Thandiwe Newton on why her ‘Star Wars’ death was a ‘big mistake’

Thandiwe Newton played Val in the problem-plagued blockbuster, Solo: A Star Wars Story (Photo: Jonathan Olley/Lucasfilm/Walt Disney Studios Motion Pictures/Courtesy Everett Collection)

It’s well known that the Force wasn’t strong with Solo: A Star Wars Story, the 2018 Star Wars prequel that focused on the early career of the far, far away galaxy’s most notorious smuggler, Han Solo. Behind the scenes, the production was plagued by creative disagreements, extensive reshoots and a widely-publicized director switch that saw original filmmakers, Phil Lord and Christopher Miller, being replaced by Ron Howard in the middle of shooting. 

Now, Solo cast member Thandiwe Newton is speaking out about how the off-camera drama impacted her groundbreaking character, Val — the first Black woman to play a prominent role in a Star Wars movie. In a new interview with Inverse, the Emmy-nominated Westworld star reveals that Val’s sudden death midway through the film wasn’t planned when she first boarded the movie under Lord and Miller’s direction. “In the script, she wasn’t killed,” Newton says. “I remembered at the time thinking, ‘This is a big, big mistake’ — not because of me, not because I wanted to come back. You don’t kill off the first Black woman to ever have a real role in a Star Wars movie. Like, are you f****** joking?”

Newton as Val, Woody Harrelson as Beckett and Alden Ehrenreich as Han Solo in Solo (Photo: Jonathan Olley /Lucasfilm/Walt Disney Studios Motion Pictures/Courtesy Everett Collection)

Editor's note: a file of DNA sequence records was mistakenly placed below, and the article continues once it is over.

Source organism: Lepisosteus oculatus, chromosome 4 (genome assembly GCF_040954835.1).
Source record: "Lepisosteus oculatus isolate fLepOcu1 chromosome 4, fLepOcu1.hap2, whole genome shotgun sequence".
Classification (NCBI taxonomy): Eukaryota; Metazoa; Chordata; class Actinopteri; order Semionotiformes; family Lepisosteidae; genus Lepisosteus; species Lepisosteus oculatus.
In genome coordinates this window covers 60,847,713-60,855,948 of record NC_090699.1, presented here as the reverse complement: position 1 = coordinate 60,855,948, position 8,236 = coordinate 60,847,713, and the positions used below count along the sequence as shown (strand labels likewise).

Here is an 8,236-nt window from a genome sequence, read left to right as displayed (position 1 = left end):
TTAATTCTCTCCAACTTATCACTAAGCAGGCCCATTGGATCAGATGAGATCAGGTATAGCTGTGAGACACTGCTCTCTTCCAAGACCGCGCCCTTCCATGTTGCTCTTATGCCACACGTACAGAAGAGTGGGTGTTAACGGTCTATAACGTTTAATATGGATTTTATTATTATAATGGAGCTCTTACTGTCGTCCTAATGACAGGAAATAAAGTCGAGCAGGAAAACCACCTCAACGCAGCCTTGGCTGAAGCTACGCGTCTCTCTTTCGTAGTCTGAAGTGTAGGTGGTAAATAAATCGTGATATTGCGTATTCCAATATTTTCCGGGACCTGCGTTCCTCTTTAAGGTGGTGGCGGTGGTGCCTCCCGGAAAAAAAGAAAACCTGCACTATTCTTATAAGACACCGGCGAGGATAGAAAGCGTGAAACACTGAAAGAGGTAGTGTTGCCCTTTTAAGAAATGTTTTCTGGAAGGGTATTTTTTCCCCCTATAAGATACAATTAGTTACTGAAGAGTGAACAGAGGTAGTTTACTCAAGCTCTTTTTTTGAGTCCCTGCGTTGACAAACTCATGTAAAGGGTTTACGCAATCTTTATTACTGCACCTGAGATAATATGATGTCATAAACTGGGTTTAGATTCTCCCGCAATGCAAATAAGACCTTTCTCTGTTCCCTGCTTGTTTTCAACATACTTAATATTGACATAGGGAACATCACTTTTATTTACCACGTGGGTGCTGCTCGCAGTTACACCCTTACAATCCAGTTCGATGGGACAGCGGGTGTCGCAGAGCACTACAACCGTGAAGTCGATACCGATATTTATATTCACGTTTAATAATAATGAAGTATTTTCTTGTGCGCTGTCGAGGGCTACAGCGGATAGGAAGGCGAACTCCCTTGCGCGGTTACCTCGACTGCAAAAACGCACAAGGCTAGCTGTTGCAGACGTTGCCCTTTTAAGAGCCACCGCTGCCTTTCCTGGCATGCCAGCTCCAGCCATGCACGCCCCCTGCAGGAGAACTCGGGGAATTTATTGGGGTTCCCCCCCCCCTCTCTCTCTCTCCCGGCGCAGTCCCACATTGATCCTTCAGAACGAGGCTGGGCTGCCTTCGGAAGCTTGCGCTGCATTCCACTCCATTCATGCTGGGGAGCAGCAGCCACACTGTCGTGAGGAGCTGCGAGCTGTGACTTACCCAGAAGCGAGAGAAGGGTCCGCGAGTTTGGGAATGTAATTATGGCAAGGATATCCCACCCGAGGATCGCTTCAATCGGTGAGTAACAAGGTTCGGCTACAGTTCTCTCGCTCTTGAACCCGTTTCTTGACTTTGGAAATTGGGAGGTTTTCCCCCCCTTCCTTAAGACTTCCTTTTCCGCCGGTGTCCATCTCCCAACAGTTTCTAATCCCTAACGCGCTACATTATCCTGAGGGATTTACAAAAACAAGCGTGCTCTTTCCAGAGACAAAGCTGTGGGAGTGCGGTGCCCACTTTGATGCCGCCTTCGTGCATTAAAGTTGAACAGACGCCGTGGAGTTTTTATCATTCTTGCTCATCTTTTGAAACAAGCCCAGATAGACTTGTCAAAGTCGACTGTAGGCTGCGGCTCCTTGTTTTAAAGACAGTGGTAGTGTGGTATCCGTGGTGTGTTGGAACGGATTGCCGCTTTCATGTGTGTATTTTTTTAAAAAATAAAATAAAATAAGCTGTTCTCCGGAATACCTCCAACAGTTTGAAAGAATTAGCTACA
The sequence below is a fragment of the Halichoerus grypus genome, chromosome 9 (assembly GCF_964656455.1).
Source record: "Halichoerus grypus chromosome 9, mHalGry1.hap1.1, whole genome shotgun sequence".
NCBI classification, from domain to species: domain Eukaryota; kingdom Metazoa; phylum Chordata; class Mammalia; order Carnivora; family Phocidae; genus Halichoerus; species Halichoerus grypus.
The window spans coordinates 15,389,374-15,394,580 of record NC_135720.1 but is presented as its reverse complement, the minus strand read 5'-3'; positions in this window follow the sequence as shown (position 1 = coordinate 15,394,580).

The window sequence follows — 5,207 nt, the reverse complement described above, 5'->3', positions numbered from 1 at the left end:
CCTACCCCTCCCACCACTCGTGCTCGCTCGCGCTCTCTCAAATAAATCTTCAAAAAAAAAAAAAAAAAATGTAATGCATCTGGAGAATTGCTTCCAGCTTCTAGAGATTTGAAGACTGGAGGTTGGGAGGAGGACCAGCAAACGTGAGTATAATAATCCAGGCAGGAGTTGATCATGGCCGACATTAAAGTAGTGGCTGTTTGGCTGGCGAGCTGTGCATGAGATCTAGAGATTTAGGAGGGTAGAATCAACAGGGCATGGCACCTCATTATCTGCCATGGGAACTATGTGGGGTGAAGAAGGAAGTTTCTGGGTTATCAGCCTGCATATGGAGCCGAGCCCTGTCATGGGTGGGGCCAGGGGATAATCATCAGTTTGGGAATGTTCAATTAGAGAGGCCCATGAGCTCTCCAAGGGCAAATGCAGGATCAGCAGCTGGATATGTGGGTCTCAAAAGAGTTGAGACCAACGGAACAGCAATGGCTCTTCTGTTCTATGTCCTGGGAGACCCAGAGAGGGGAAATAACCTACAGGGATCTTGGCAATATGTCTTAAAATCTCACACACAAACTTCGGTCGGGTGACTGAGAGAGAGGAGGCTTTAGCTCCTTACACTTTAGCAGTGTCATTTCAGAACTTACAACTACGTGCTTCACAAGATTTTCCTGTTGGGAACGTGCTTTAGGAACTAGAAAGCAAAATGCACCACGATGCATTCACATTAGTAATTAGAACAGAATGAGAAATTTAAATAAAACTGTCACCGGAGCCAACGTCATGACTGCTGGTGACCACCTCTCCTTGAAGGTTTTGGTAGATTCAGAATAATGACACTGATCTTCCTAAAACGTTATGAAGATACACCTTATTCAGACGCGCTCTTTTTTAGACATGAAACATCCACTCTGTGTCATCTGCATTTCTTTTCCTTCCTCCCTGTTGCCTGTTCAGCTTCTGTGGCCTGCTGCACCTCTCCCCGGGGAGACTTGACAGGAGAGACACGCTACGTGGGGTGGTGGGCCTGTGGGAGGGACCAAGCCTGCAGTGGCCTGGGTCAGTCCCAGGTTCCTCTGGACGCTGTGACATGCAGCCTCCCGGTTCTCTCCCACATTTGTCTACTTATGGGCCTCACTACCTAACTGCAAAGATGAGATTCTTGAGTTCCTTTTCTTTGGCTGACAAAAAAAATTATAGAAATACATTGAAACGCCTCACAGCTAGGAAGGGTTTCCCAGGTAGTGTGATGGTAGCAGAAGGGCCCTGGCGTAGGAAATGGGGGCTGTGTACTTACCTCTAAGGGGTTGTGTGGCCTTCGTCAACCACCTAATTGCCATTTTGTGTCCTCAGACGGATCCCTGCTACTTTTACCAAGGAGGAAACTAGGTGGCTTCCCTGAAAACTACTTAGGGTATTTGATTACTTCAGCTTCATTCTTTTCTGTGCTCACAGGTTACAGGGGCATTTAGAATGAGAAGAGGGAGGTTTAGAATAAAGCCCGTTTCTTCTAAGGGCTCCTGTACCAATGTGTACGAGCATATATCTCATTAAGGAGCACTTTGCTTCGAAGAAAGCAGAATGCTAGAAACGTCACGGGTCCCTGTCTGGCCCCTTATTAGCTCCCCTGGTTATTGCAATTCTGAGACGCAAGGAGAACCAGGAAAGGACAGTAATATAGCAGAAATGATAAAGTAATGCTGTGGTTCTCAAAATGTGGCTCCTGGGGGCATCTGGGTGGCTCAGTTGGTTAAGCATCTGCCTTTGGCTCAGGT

Newton as Val, Woody Harrelson as Beckett and Alden Ehrenreich as Han Solo in Solo (Photo: Jonathan Olley /Lucasfilm/Walt Disney Studios Motion Pictures/Courtesy Everett Collection)

In the script written by father-and-son duo Jonathan Kasdan and Oscar-nominated Empire Strikes Back scribe Lawrence Kasdan, Val is introduced as part of a crew of smugglers — including her husband Tobias Beckett (Woody Harrelson) and Rio Durant (voiced by The Mandalorian mastermind Jon Favreau) — that welcomes Han (Alden Ehrenreich) into their ranks just in time to pull off a great (space) train robbery. But she’s killed during the course of that robbery in the theatrical version: a decision that Newton says happened on set due to the limited time they had to shoot the sequence. 

“It was much more just to do with the time we had to do the scenes,” Newton says, without specifying whether Howard had already replaced Lord and Miller in the director’s chair when that choice was made. “It’s much easier just to have me die than it is to have me fall into a vacuum of space so I can come back sometime.”

“That’s what it originally was: that the explosion and she falls out and you don’t know where she’s gone,” Newton continues. “So I could have come back at some point. But when we came to filming, as far as I was concerned and was aware, when it came to filming that scene, it was too huge a set-piece to create, so they just had me blow up and I’m done.” 

Star Wars fans quickly rallied to Newton’s side on Twitter in the wake of her revelations, pointing to other performers who they feel have been ill-served by the current incarnation of the franchise. 

For the record, Jonathan Kasdan has addressed the disappointment over Val’s death before, suggesting that it was a choice he and his father made to raise the emotional stakes for Harrelson’s Beckett. In a 2018 Twitter thread, the screenwriter wrote that the actress “may actually have been too good and too interesting” for a character who wasn’t supposed to go on another Star Wars adventure.  

“It was always in the design of the story that Beckett would lose his trusted crew members… and be forced to rely on newbies,” Kasdan explained. “But Thandie is so compelling to watch that the death of her character feels a little like a cheat. It’s an odd and unexpected problem that comes with working with such amazing, compelling actors in the Star Wars universe. You just want more of them.” 

Solo: A Star Wars Story is currently streaming on Disney+

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